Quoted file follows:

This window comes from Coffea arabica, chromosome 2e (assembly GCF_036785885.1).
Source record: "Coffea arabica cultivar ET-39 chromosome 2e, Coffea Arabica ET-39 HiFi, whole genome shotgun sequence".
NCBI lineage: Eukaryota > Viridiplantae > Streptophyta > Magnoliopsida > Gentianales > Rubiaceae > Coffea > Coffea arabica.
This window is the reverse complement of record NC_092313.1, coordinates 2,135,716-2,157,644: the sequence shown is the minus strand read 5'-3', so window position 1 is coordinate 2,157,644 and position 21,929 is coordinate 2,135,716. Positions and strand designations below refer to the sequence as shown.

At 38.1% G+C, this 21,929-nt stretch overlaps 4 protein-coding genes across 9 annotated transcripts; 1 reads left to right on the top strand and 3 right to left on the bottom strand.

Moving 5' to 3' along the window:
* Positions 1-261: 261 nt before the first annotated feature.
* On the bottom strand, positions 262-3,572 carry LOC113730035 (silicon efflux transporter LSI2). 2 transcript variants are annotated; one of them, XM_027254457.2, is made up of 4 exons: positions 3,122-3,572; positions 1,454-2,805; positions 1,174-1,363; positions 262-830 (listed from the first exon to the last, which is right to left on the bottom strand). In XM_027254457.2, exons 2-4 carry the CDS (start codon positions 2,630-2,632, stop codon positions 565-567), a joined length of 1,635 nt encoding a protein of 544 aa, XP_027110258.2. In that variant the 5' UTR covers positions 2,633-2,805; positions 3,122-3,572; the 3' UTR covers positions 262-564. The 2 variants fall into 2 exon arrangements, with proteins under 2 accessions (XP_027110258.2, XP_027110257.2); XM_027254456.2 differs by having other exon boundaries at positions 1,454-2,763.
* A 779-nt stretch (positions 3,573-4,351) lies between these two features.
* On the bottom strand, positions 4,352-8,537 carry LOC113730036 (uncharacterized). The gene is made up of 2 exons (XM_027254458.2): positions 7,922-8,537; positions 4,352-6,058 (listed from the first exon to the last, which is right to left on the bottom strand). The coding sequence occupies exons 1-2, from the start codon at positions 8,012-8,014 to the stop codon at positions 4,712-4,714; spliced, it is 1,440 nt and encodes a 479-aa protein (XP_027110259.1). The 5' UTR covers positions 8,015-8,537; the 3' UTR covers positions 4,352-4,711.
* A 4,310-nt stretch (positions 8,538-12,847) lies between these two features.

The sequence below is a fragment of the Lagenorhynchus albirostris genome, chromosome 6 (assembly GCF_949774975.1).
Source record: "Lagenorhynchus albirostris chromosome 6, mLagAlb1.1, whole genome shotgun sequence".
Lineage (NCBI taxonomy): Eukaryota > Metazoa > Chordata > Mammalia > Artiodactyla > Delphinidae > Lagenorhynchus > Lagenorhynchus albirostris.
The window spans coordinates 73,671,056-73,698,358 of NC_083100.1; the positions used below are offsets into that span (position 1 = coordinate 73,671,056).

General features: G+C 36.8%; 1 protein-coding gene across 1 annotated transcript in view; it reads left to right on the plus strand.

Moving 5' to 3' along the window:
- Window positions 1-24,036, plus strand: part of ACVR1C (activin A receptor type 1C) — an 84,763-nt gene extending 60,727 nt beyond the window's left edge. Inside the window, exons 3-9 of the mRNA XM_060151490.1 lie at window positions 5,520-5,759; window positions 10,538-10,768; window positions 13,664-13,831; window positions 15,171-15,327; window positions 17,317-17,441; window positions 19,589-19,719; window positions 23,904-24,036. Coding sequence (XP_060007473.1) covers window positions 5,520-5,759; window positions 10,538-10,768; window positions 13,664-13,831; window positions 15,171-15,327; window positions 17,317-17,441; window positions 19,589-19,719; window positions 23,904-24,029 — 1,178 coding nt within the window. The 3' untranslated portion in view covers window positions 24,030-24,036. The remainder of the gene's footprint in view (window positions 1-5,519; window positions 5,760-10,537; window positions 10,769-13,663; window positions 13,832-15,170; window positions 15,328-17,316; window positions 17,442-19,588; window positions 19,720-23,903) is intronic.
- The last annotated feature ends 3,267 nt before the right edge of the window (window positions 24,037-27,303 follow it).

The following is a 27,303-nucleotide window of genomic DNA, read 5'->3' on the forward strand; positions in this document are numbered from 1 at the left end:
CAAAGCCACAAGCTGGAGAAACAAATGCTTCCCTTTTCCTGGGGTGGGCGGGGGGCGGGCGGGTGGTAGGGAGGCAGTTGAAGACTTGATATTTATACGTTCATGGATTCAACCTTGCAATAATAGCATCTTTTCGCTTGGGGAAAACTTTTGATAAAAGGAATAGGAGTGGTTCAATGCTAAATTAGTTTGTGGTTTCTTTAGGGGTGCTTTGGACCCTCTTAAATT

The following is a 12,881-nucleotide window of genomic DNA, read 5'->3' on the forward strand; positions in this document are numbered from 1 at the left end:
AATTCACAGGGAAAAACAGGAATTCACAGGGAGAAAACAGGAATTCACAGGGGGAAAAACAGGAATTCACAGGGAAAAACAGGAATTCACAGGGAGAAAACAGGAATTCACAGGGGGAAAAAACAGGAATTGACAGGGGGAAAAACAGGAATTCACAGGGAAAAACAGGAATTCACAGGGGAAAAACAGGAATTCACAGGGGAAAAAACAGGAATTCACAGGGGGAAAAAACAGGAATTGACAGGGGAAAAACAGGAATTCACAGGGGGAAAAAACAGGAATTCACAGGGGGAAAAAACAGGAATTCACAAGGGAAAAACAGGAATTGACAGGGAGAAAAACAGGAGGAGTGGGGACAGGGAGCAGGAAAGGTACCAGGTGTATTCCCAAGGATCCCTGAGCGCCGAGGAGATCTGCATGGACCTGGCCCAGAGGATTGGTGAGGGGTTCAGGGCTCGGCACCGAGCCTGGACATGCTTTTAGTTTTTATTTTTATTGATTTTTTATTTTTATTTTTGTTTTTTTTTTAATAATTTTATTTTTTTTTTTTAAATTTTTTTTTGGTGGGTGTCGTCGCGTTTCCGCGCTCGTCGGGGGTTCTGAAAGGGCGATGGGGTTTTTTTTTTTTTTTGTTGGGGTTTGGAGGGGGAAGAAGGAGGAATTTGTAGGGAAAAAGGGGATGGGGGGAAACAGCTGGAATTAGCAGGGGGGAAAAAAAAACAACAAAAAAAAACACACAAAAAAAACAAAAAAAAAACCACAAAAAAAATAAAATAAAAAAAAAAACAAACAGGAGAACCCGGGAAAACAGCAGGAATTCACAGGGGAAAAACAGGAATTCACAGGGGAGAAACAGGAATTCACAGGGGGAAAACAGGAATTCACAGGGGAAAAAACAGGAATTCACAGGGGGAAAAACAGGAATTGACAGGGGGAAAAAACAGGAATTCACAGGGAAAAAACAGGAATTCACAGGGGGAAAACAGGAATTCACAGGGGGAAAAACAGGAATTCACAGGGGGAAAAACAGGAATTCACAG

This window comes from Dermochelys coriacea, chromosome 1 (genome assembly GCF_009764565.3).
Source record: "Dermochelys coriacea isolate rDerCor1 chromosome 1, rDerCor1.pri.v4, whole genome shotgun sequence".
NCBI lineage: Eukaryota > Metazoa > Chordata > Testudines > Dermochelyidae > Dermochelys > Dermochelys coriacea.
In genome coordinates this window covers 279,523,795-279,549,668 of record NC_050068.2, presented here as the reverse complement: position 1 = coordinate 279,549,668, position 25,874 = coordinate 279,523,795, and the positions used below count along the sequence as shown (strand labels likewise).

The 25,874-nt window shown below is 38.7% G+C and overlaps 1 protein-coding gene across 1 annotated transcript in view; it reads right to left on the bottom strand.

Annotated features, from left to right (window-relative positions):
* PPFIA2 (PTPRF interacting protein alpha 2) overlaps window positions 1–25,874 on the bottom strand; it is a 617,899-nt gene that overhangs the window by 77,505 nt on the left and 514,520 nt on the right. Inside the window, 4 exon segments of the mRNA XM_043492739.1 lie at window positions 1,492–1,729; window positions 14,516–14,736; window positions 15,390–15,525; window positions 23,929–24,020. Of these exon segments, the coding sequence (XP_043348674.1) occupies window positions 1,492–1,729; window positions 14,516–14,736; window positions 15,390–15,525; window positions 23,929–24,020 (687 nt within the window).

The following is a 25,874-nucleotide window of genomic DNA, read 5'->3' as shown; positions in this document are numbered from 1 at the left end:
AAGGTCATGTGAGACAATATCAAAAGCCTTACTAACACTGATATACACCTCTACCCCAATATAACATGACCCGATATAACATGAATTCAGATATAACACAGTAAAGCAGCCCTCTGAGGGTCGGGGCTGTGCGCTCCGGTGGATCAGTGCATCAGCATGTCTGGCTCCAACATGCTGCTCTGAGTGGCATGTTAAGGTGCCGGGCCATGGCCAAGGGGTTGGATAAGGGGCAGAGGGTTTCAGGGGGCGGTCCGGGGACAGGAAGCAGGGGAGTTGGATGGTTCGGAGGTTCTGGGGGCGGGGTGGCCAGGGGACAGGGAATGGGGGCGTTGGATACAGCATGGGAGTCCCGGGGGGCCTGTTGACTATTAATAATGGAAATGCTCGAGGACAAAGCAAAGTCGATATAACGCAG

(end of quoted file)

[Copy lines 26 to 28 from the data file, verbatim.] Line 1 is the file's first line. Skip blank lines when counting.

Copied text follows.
NCBI lineage: Eukaryota > Metazoa > Chordata > Testudines > Dermochelyidae > Dermochelys > Dermochelys coriacea.
In genome coordinates this window covers 279,523,795-279,549,668 of record NC_050068.2, presented here as the reverse complement: position 1 = coordinate 279,549,668, position 25,874 = coordinate 279,523,795, and the positions used below count along the sequence as shown (strand labels likewise).

The 25,874-nt window shown below is 38.7% G+C and overlaps 1 protein-coding gene across 1 annotated transcript in view; it reads right to left on the bottom strand.